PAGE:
If you are emailing a new contact start with a compliment. "I really liked your talk on chicken farming." Then share a similarity. "I think we both know Sally Jones from Yale." Then offer to help them. "Can I introduce you to Bruce Banner from Harvard who is in the same field?" Finally, make an easy ask. "I was wondering if you could forward my resume to your boss."

If you are emailing an existing connection, start by asking how are they. "How is the family?" Then give a quick personal update. "My daughter just won the regional swimming championships for doggy paddle." Then ask for your small favor. "I was hoping you could introduce me to Jake from State Farm."

Networking online is good, but networking in person is even better. If you are an extrovert networking in large groups at conferences, team meetings and banquets. If you are an introvert schedule coffee or lunch with one person. Manage your energy so you give the best impression of yourself. Make it a goal to network in real life with at least one person a week. 

Reach out to contacts and ask for a meeting just to learn about their company. Make it as easy as possible for them to say "yes" by suggesting times. Remember, the goal is simply to create a mutually beneficial relationship. You don't have to do anything awkward when you meet like beg for a job.

When you are meeting with someone in person be present and give them your full and undivided attention. Put away your phone. Snooze notifications on your watch. Practice active listening. Make good eye contact. Acknowledge what they are saying. Smile. Be genuinely interested in what they are saying.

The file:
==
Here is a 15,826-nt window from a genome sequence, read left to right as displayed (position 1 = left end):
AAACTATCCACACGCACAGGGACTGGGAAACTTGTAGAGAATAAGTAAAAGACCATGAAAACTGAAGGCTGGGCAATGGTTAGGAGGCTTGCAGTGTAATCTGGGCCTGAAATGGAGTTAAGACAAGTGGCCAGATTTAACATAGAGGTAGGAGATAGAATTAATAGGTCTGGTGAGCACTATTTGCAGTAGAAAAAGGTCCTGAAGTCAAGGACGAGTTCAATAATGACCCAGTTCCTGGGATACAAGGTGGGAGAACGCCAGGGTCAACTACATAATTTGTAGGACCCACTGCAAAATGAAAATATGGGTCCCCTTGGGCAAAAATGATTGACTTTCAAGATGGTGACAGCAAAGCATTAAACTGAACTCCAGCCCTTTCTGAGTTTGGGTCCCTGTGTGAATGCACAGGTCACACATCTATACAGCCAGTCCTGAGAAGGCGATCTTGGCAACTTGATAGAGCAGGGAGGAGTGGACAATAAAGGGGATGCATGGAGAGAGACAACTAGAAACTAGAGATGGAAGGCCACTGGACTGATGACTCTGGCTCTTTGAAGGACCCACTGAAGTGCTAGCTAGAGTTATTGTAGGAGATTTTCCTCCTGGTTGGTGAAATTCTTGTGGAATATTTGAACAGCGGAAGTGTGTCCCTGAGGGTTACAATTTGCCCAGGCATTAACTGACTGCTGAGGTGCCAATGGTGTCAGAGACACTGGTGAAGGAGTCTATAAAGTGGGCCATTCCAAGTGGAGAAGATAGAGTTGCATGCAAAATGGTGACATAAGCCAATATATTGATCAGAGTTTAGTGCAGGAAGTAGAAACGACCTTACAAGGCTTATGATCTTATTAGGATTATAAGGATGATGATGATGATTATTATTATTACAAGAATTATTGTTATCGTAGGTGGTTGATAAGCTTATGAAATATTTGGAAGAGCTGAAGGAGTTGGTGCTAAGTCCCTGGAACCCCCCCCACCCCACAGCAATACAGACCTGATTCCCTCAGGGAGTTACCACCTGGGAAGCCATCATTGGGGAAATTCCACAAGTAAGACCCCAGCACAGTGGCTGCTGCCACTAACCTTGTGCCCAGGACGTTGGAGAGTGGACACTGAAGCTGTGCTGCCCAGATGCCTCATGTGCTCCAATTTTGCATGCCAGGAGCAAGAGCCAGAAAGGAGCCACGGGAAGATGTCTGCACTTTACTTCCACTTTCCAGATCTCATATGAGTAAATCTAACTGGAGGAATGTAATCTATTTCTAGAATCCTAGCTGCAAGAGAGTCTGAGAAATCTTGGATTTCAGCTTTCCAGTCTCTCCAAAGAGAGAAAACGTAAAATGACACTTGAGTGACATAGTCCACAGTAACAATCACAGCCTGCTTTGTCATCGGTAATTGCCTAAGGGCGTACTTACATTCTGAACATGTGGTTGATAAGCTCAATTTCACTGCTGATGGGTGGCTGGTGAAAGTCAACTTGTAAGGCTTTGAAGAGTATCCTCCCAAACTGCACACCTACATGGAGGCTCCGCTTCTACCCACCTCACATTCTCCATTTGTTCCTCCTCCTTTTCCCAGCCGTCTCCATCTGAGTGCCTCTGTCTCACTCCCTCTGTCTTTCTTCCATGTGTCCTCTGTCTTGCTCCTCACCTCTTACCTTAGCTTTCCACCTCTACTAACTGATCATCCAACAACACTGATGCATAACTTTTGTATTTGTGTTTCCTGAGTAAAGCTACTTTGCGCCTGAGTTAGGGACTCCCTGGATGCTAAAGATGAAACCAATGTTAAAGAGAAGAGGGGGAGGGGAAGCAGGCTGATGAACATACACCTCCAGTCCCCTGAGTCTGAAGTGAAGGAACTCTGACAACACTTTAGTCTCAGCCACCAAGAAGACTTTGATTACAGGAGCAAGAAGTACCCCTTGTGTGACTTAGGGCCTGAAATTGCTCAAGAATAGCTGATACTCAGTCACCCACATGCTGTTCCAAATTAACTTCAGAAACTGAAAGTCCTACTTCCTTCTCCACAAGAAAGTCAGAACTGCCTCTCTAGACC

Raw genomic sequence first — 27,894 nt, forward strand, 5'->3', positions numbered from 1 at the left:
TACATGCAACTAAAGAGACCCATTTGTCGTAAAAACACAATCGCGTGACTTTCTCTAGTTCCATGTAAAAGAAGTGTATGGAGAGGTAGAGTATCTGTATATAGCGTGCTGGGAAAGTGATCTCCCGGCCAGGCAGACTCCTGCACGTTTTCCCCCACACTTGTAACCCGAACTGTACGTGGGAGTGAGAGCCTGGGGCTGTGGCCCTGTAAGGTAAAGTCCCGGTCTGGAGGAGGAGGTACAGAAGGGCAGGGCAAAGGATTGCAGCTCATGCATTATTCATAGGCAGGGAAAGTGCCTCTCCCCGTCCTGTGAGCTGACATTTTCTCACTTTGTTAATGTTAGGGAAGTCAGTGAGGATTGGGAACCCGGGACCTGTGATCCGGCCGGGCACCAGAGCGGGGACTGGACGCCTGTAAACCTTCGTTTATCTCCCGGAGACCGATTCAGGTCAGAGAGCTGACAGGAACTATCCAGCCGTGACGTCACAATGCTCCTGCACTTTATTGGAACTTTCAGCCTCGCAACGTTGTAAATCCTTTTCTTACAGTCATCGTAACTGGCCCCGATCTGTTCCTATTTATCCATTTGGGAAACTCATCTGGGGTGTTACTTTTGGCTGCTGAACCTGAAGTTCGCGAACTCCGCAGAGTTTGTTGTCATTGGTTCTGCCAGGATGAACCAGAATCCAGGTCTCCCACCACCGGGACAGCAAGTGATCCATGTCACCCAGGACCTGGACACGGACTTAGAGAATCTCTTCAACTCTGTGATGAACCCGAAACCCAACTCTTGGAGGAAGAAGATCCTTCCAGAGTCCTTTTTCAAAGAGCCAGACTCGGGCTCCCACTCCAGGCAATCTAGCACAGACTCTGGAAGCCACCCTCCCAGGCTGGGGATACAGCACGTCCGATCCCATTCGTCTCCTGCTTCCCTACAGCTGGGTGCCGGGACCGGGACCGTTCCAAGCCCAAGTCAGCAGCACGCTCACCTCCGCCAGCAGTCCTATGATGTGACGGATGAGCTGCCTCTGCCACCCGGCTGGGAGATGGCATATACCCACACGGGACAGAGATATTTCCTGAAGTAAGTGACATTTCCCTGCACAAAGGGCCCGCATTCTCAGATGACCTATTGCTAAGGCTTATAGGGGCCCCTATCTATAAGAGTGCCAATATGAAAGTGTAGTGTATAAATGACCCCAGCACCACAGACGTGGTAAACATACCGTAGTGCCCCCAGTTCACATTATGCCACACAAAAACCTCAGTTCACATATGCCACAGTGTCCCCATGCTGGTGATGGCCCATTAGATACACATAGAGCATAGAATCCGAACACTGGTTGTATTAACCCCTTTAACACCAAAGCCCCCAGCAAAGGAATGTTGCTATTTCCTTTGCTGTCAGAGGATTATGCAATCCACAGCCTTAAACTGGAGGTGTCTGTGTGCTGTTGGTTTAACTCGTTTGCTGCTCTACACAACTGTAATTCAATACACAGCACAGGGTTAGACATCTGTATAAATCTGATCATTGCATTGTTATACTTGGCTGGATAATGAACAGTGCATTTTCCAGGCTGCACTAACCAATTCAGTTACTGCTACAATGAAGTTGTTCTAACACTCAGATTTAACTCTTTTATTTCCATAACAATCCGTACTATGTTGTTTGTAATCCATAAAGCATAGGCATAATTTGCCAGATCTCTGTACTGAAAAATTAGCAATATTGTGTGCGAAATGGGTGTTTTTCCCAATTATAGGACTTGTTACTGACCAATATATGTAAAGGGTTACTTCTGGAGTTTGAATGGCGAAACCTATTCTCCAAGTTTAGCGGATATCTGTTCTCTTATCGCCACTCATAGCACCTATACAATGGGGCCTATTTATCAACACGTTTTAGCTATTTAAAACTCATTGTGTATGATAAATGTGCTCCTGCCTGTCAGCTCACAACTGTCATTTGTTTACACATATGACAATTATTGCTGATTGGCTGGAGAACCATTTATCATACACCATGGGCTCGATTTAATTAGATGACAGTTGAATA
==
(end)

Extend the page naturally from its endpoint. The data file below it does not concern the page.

Follow up after meeting. Tell them how nice it was to meet them. Highlight interesting parts of the conversation. Send them additional useful information related to the conversation you had. Reinforce the connection so they remember you.

Lastly, reconnect regularly (every 3 months.) Life is busy, connections fade. Keep the connection active by quickly touching base with them every few months.


The first step in networking is making contact. The second step is connecting. The third step is contributing. Remember, true networking is about mutually beneficial relations. Contribute something before you ask for something. Make sure you have “given” before trying to “get”

Ask them “what could you use help with right now?” Ask them “what is your biggest challenge at the moment?” Ask them "who can I introduce you to?"

Get in to the habit of doing "five minute favors" for people. Make introductions. Offer feedback. Share brilliant ideas. Give endorsements. Give them business referrals. Re-share social media posts. Do small things that contribute to other people on a regular basis.

Once you have made a connection and contributed, asking for a small favor won't feel so awkward any more. Whatever you ask someone to do for you, make it as easy as possible for them to do it. This greatly increases the chances they will do it.

If you are truly networking, it doesn't feel awkward, it feels good because it's part of a mutually beneficial relationship.

A career coach can help you with networking.

You might also be interested in reading: The complete guide to creating a resume.